Air Force's demotion of 'Playboy' model poses questions about morality
Published: Thursday, February 22, 2007
Updated: Tuesday, May 31, 2011 17:05
Michelle Manhart, a officer on extended active duty for the Air Force, was taken off duty and demoted last week. Her punishment was prompted by the February issue of Playboy, in which she posed. She has since resigned, after 12 years of service in the Air Force.Now, before I go off on a feminist rant, let me say a few things. Any previous offenses Ms. Manhart committed have not been reported in any articles that I have read about the situation. I have not seen the photos she was in, so I do not know what they look like, though it was reported she partook in pictures with her clothes - in uniform - and without them. I have not heard any instances of a man being involved in risqu pictures, so I do not know if his punishment would be any less. But something tells me it would have been.
The Air Force released a statement that said that Ms. Manhart's conduct did not "meet the high standards we expect of our airmen." Even disregarding the heavily ironic use of the word "airmen," I still have a serious problem with this explanation for the demotion. What, if any, relation does posing for Playboy magazine have with her service in the Air Force? Is she going to fly the plane naked now? Furthermore, they only suspended her after the pictures were published. Therefore after she had posed for them, until the issues publication, the Air Force probably hadn't sensed anything different about her behavior.
If her superiors had never found out about the pictures, nothing would have happened. No one's opinion of Manhart would have changed. And Ms. Manhart, presumably, would have remained in the Air Force. Everything would have continued as usual, as it had since 1994, when she began her service. But because someone found out, opinions of her changed, and suddenly she wasn't considered good enough for the Air Force.
Boiling it down, what the Air Force is saying here is that posing nude caused her to fall below their standards. So now that they know she was in Playboy...what does that mean? She's dirty? Unfit to fly a plane? Not tough enough? What? Ms. Manhart had 12 years to display any sort of flaw that would render her unfit to serve. And yet she didn't. She rose through the ranks and was placed in active duty. That seems an act of trust, on the Air Force's part.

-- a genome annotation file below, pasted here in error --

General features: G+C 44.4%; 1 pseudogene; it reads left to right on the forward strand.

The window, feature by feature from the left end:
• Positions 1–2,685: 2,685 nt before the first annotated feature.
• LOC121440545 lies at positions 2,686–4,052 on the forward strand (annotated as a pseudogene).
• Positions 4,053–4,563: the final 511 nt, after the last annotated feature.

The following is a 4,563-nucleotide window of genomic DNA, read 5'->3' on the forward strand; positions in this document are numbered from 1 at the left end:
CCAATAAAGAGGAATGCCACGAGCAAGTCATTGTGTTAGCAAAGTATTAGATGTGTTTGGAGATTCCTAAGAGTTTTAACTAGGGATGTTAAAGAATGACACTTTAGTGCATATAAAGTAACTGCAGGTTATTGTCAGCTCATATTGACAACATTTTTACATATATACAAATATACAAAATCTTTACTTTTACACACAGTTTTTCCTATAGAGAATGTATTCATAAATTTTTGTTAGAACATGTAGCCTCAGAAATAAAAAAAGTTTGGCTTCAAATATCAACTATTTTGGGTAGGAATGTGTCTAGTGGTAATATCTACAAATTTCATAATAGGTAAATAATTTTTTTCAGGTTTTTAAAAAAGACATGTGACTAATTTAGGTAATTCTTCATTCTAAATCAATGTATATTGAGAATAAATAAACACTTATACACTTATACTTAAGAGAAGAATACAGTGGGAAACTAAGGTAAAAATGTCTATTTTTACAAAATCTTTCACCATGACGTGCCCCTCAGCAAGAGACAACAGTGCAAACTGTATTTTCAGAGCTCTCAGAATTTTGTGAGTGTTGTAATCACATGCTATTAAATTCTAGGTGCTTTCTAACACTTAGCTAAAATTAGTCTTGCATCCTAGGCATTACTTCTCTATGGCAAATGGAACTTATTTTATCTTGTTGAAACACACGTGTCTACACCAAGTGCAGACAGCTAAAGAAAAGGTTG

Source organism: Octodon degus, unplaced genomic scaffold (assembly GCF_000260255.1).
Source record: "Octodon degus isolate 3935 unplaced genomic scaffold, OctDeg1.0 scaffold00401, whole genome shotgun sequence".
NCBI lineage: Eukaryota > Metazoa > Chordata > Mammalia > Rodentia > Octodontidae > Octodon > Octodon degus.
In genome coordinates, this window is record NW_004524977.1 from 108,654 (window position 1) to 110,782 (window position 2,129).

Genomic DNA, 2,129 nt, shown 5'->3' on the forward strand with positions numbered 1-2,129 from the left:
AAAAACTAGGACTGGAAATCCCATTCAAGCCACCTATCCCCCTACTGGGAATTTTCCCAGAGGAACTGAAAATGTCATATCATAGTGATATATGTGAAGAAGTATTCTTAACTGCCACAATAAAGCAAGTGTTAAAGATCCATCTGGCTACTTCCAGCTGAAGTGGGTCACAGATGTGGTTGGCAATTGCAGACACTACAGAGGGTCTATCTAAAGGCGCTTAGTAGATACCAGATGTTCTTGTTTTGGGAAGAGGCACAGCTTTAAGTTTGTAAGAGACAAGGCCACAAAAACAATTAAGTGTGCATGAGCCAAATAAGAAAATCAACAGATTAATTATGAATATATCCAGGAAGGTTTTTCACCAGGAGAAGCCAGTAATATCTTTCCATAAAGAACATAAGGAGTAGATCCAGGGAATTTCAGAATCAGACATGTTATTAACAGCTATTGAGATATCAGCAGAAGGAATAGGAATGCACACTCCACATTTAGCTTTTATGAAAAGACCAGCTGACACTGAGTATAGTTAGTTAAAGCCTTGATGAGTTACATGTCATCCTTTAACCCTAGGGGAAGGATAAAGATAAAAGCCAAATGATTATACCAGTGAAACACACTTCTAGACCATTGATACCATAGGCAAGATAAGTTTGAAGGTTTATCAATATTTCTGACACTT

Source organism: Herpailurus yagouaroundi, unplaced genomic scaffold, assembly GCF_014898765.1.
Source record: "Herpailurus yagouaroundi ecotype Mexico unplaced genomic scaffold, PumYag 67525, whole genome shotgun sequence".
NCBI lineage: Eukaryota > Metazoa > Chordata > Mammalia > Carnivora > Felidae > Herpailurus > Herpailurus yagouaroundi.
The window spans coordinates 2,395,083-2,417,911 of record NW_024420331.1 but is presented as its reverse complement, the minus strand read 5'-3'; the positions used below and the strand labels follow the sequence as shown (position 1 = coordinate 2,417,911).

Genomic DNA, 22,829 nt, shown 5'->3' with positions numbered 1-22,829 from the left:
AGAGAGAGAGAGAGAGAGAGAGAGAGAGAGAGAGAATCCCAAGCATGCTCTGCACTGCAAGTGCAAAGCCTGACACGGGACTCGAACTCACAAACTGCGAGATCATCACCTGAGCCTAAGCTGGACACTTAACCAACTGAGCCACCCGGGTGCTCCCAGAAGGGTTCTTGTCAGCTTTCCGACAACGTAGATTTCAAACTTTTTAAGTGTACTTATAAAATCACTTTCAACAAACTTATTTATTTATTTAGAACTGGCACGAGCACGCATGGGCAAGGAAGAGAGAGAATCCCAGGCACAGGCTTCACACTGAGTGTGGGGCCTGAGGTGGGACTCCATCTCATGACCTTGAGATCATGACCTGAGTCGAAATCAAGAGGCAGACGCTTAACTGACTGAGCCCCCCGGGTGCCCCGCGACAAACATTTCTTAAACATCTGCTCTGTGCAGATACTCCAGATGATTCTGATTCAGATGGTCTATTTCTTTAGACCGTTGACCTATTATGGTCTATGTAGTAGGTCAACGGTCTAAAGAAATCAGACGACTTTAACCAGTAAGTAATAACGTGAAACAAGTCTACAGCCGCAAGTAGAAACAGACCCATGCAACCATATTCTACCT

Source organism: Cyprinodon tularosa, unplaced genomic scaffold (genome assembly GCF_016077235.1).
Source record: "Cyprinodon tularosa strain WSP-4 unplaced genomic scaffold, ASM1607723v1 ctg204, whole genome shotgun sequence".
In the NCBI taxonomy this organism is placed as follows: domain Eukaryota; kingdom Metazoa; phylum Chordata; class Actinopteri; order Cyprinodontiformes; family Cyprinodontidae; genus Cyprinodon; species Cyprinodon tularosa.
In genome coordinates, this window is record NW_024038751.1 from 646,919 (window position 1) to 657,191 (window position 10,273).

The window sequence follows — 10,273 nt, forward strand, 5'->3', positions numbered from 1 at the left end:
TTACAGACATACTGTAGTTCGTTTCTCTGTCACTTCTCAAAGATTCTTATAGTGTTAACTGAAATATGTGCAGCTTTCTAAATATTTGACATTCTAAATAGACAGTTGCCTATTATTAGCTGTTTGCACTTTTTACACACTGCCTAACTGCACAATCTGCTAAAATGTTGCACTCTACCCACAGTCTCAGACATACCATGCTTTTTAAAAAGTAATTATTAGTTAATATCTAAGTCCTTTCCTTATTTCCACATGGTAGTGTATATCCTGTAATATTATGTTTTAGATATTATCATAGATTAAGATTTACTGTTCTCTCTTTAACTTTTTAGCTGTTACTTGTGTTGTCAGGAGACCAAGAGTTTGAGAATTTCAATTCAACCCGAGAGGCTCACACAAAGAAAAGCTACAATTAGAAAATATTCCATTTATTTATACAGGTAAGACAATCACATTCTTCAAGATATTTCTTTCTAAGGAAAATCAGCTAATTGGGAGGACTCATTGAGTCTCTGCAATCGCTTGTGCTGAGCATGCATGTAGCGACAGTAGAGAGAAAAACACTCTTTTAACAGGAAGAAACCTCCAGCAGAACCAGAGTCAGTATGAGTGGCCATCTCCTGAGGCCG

It would be different if the Air Force had a rule that explicitly stated that posing for Playboy magazine was unacceptable. It would be a stupid, unfounded, sexist rule, but then at least her superiors would have a legitimate excuse to demote her. She broke the rule, she was demoted. But they don't even have that!
This situation reminds me of a Victorian-era husband, who, realizing his love is no longer a virgin, becomes disenchanted and disgusted, and refuses to marry her. But the Air Force is not this woman's husband; she is a grown adult, and this is not the Victorian era. It's high time the Air Force grew out of it's old-fashion prejudices and got with the program.
The truth is, Michelle Manhart did nothing wrong. She made a personal decision that should have had nothing to do with her job. Whether people agree with her decision or not is none of their business and certainly it is none of her superior's business.
And even if it was decided by them that posing for Playboy made her an immoral character, so what? Judging by the stories I've read about harassment of female officers by men in the army, it wouldn't seem that she would be the only one.
Of course, and this is my major point, posing for Playboy does not make her immoral, or slutty, or whatever other words sexist morons can think of. It makes her a women confident of her sexuality. But it is just that, it seems, that makes her unfit to serve her country.